streaks on color prints, what might have caused it?

EstherC

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Hi everyone,

A local lab did the developing and scanning and printing for the following photo. The picture was taken on a very foggy morning. I was doing the bracketing just to make sure I got the proper exposure. I believe this picture was taken 2 stops over the exposure metered by the camera. In other words, this shot was taken over-exposed.

I noticed the two vertical faint streaks on the sky, one left of the lighthouse and one on the right. They are on the scanned image as well as print. I took the negative to the lab and the tech worked there said the spots are on the negative. One person there claimed it could have been due to the defected film. The other person said it is my camera. "something happened in your camera, dust got on the film in your camera somehow," she said. They don't look like dust to me at all though.... I don't find either answer satisfied me.

What do you folks think? I did notice the similar kind of streaks over the sky area of a couple other pictures but not as obvoius. However, only the over exposed ones have them. I don't see them on any photo taken according to the camera's metering.

I know there might not be an absolute answer but I'm hoping to rule out it's something wrong with my camera or lens..... Thank you in advance! btw the film is kodak portra 160.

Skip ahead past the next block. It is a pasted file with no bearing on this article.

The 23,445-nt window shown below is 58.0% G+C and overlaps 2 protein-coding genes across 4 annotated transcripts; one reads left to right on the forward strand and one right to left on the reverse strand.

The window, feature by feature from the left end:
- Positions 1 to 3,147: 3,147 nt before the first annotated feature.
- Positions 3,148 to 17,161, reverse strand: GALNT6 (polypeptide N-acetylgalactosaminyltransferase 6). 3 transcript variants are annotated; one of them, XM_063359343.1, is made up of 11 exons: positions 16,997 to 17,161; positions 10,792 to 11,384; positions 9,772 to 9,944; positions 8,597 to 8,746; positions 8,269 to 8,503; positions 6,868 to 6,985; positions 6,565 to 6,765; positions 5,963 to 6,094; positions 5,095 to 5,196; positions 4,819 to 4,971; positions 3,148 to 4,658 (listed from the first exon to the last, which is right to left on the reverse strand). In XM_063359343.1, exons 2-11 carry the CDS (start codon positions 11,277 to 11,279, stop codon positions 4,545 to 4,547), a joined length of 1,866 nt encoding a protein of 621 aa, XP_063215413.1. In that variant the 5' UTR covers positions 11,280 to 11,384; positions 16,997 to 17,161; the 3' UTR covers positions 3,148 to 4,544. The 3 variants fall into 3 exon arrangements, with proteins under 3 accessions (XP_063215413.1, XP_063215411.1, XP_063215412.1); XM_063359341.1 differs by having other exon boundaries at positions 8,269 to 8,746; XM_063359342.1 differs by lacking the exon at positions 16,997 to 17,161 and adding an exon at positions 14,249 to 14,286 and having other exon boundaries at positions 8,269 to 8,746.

9327455905_67d72bf016_b.jpg
 
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EstherC

EstherC

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Here is another picture from the same series of picture with weird "discoloring" spots all over...what happened?

9330524884_a507dcfed3_b.jpg
 
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vintagesnaps

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I don't think I've had anything like this happen, but I can't think of much I ever shot in fog like this. I suppose it's possible the film could be dragging some bit of dust along the pressure plate or something (although I'm trying to picture it, I'd think the lines/marks would be horizontal more than vertical).

Or it could be from something during development I suppose that only shows up on photos like this that are whitish and misty-looking (sort of like when you get a dust spot on a sensor and it just shows up in shots of the sky etc.) I'm wondering how thin the negative got from the exposure/bracketing, although I'm not sure how that would cause this effect.

I can't remember what camera you have but I suppose I'd dust the inside of the camera and the lens well before I put the next roll of film in and see if this happens again.